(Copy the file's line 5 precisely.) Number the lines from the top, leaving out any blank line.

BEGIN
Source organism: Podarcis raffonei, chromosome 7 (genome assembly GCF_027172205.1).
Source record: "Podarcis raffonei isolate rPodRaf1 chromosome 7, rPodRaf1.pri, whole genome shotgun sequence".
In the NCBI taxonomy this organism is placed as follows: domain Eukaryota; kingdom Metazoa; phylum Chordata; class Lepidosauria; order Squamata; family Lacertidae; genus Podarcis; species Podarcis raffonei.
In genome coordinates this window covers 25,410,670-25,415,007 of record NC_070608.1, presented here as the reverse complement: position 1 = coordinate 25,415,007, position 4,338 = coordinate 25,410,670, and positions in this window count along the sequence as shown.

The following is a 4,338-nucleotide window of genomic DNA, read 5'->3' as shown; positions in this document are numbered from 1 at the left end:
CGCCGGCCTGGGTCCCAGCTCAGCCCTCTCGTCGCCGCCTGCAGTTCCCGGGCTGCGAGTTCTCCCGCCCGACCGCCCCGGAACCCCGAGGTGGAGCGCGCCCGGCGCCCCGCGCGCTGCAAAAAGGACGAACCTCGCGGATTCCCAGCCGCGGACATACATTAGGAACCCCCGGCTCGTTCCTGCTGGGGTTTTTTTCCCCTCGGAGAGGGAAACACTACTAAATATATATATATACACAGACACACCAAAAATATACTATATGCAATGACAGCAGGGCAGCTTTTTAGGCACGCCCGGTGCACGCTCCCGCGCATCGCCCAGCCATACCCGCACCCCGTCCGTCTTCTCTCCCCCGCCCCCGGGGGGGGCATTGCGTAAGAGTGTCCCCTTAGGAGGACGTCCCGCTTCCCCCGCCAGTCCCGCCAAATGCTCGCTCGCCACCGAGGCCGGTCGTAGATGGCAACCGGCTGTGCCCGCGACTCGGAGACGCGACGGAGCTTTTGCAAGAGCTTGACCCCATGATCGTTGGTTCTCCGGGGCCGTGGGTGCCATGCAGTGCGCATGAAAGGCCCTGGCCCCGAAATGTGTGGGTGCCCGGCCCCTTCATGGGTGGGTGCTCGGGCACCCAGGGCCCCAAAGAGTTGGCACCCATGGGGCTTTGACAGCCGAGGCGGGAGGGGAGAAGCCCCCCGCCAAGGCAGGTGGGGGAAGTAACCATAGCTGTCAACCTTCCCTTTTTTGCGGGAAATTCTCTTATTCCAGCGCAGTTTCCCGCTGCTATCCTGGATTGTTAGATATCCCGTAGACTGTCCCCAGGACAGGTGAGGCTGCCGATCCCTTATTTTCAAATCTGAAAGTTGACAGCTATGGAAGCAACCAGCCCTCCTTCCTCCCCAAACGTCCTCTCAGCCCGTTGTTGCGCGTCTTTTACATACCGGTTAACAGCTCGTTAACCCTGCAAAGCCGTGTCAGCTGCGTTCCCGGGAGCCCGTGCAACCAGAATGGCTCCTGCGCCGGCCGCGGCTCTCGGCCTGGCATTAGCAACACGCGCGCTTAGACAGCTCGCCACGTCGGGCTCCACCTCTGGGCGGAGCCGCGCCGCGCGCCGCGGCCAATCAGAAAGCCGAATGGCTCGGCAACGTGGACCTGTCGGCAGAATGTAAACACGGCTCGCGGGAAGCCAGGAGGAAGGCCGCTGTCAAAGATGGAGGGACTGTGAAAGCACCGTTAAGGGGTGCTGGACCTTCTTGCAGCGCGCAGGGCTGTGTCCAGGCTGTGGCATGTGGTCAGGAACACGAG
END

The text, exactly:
The following is a 4,338-nucleotide window of genomic DNA, read 5'->3' as shown; positions in this document are numbered from 1 at the left end: